With her built-in grooming tools (tongue and teeth, of course), your fastidious feline is well-equipped to tackle her own haircare needs. But if she is very dirty or gets into something sticky or smelly, you may need to give her a bath. I'm planning on bring in a cat for my kids and I really don't know how to wash a cat. Please help me learn from your experience.
Here's my advice: Schedule baths when your cat’s at her most mellow. A play session with a cat dancer or other toy of choice can help tire out even the friskiest of felines. For your own protection, ASPCA experts recommend trimming Fluffy’s claws before bathing.
The best way to wash a cat is to give your cat a good brushing to remove any loose hair and mats. Now’s also a good time to gently place some cotton in her ears to keep the water out. Place a rubber bath mat in the sink or tub where you’ll be bathing your kitty so she doesn’t slip. Fill with three to four inches of lukewarm (not hot, please!) water.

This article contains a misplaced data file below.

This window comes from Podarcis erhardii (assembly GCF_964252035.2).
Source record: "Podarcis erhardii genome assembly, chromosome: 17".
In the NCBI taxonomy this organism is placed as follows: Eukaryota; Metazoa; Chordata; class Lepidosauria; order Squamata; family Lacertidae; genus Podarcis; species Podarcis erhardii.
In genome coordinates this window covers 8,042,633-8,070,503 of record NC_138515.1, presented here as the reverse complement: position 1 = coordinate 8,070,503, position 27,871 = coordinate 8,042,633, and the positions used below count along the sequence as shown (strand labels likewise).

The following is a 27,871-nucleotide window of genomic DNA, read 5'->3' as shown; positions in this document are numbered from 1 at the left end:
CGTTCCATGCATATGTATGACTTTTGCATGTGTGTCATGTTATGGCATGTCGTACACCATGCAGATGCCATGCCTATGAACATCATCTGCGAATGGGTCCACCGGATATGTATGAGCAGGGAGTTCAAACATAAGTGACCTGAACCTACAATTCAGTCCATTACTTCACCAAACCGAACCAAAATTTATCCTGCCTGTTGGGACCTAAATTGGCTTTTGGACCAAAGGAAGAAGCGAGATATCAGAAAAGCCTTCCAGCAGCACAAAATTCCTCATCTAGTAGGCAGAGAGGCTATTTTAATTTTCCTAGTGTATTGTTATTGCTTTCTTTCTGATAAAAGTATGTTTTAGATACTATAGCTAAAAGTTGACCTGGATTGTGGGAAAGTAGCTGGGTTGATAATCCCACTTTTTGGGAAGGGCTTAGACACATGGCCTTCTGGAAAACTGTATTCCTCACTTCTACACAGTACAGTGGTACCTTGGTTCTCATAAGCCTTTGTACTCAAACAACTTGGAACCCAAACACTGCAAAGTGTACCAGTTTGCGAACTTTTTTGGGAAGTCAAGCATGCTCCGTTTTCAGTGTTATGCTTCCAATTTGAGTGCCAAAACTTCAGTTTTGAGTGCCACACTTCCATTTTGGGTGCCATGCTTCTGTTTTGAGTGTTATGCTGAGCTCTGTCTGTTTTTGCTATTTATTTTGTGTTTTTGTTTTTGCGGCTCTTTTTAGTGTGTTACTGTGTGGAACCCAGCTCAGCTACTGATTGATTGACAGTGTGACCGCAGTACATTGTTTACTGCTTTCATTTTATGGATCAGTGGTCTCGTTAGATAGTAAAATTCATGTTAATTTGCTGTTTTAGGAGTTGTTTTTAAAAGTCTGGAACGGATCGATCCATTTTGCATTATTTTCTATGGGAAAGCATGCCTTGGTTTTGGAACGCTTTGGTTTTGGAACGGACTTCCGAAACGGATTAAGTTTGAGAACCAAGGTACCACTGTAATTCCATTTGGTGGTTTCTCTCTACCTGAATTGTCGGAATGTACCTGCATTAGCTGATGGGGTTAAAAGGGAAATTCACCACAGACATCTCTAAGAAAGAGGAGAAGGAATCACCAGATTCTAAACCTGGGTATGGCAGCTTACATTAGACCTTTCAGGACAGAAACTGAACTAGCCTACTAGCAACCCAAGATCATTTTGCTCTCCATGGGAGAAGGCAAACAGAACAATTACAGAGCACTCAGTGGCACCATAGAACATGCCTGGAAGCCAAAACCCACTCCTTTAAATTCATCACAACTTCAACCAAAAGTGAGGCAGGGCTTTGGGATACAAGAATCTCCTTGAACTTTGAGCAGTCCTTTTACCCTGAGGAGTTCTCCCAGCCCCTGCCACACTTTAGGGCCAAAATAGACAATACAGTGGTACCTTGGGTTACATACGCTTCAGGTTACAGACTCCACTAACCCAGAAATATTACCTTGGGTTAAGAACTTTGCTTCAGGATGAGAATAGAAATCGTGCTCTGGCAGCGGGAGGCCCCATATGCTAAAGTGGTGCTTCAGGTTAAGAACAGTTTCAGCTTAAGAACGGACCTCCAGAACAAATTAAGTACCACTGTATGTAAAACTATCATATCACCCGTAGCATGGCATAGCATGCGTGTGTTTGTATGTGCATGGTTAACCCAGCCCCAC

Simple! Just add water: Use a hand-held spray hose to thoroughly wet your pet, taking care not to spray directly in her ears, eyes and nose. If you don’t have a spray hose, a plastic pitcher or unbreakable cup works great.
It's as hard as you thought actually. The delicate place is the cat face. You can wash your cat face by using a washcloth to carefully wipe your pet’s face. Plain water is fine unless her face is very dirty-in which case, we recommend using an extra-diluted solution of shampoo, being very cautious around her ears and eyes.
Well, I'm sure with above suggestion and ideas, you should be able to wash your cat easily. But one thing missing is how to dry your cat after washing her. It's really simple though. Wrap your cat in a large towel and dry her with it in a warm place, away from drafts. If your kitty doesn’t mind the noise, you can use a blow dryer-on the lowest heat setting. And please note, if your pet has long hair, you may need to carefully untangle her fur with a wide-toothed comb.